Women Held For Alleged Sorcery Released In Bougainville

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After one woman’s beheading, 3 others were kept at health center

MELBOURNE, Australia (Radio Australia, April 22, 2013) – Bougainville Police in Papua New Guinea say they have secured the release of three women who had been held hostage in a rural health centre in Bana District.

The women were being taken to Buin Health Centre, in the south of Bougainville Island, after their release Monday morning.

The head of Bougainville Police, Superintendent Paul Kamuai, told Radio Australia's Pacific Beat the women were doing well considering their ordeal.

"The elder woman, who was seriously wounded, was able to walk," he said. "Then, she was able to have meals."

He says her condition is improving and she is receiving treatment.

Helen Rumbali, her sister Nikono and Nikono's two teenage daughters were kidnapped two weeks ago by armed men.

Ms. Rumbali was beheaded after the four women were accused of sorcery or black magic.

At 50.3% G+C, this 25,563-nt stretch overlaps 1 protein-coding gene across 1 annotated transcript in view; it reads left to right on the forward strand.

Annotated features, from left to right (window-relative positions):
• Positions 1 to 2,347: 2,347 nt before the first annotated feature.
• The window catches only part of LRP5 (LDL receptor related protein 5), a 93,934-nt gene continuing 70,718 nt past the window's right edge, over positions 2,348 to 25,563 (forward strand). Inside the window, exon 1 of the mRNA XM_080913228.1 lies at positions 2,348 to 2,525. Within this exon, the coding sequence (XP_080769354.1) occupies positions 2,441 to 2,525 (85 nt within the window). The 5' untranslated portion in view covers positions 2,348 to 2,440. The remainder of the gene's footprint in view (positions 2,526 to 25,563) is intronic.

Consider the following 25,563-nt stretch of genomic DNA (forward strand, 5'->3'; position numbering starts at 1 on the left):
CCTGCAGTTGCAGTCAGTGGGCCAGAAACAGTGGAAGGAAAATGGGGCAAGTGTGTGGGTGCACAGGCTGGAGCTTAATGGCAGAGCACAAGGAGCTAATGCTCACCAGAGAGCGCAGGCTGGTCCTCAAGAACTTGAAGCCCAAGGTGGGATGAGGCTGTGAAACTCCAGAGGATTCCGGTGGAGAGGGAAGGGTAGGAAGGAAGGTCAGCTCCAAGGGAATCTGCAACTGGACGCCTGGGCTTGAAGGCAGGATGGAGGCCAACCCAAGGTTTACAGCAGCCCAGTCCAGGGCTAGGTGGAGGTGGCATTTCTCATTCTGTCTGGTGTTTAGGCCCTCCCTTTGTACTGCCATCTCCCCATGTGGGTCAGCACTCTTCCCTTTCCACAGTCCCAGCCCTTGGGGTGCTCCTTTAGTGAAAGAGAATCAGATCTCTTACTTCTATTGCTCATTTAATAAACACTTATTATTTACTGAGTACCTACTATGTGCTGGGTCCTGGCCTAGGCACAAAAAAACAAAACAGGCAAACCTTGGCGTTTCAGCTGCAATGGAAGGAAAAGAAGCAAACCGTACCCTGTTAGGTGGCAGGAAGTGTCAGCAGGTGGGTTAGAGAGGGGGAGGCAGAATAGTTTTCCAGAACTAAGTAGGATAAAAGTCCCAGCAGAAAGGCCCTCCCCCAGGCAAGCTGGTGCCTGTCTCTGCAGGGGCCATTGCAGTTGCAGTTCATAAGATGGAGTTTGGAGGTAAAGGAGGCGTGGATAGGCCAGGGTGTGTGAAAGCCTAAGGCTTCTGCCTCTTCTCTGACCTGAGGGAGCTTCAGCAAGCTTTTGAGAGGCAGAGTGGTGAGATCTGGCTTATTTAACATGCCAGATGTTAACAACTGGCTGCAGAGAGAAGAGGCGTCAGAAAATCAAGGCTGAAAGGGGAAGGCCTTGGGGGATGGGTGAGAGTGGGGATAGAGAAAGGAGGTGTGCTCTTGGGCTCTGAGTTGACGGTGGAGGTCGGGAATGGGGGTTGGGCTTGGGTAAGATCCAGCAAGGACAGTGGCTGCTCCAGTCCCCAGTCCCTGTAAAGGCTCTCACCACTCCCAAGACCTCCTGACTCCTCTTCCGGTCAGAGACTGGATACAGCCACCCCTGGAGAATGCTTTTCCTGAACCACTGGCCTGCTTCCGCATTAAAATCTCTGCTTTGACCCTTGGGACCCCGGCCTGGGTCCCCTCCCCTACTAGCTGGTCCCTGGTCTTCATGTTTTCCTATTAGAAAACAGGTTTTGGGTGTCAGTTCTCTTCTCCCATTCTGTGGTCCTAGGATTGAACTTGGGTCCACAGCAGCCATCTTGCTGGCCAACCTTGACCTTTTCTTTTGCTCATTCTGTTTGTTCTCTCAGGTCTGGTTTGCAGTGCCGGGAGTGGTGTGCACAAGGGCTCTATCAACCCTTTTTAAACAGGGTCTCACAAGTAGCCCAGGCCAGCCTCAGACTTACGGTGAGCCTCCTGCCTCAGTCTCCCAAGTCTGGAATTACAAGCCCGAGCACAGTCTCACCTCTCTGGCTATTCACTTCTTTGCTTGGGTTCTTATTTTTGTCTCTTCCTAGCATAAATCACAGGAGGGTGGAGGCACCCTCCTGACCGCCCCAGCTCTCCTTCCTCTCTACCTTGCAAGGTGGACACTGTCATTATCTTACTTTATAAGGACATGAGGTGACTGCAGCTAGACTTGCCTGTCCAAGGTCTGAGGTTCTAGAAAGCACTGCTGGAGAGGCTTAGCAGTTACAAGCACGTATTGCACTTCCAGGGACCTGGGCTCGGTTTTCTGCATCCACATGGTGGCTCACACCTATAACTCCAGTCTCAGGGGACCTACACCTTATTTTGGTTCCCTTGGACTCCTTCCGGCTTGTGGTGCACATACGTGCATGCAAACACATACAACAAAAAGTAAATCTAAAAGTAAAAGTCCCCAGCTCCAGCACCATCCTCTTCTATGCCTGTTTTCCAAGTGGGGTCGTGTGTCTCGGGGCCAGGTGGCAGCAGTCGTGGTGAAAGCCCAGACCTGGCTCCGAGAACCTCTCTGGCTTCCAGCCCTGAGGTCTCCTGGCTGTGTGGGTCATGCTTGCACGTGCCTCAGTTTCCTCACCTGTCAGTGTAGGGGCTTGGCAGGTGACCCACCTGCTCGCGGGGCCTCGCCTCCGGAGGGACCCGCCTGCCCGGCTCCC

The three surviving women were then taken to a rural health centre where they were held hostage by the men.

Superintendent Kamuai says police will carry out an investigation into the kidnapping.

Sorcery killer found guilty

In a separate incident, local media has reported that a PNG man who killed his aunt with an axe, after accusing her of sorcery, has been jailed for 30 years.

Saku Uki Aiya was found guilty of the "senseless, barbaric and brutal" murder at a two-day trial in Enga province in PNG's northern highlands.

The court heard Mr. Aiya blamed his aunt for his brother's death and went to her home with two other accomplices - who remain at large - bludgeoning her neck and head with axes and knives.

PNG's National newspaper reported local police commander Sergeant Simon Mek saying the 21-year-old's case was the first of its kind to make it to a national court.

"So many such cases are reported but rarely go through to the high court as relatives accept their own customary ways of settlement in the village courts," Mek said.

The newspaper reported that in jailing Mr. Aiya, Justice Mekeo Gaulo said accusations of sorcery were becoming more frequent.

"In my view some are using sorcery as an excuse to terminate someone's life though the suspect may not be a sorcerer," he said.

Justice Gaulo urged people to use the court system to settle disputes.

The verdict comes days after the United Nations urged PNG to take a tougher stance on extra-judicial killings related to sorcery accusations.

The UN has called on the government to repeal the country's Sorcery Act, introduced in 1971, which criminalizes the practice of sorcery.

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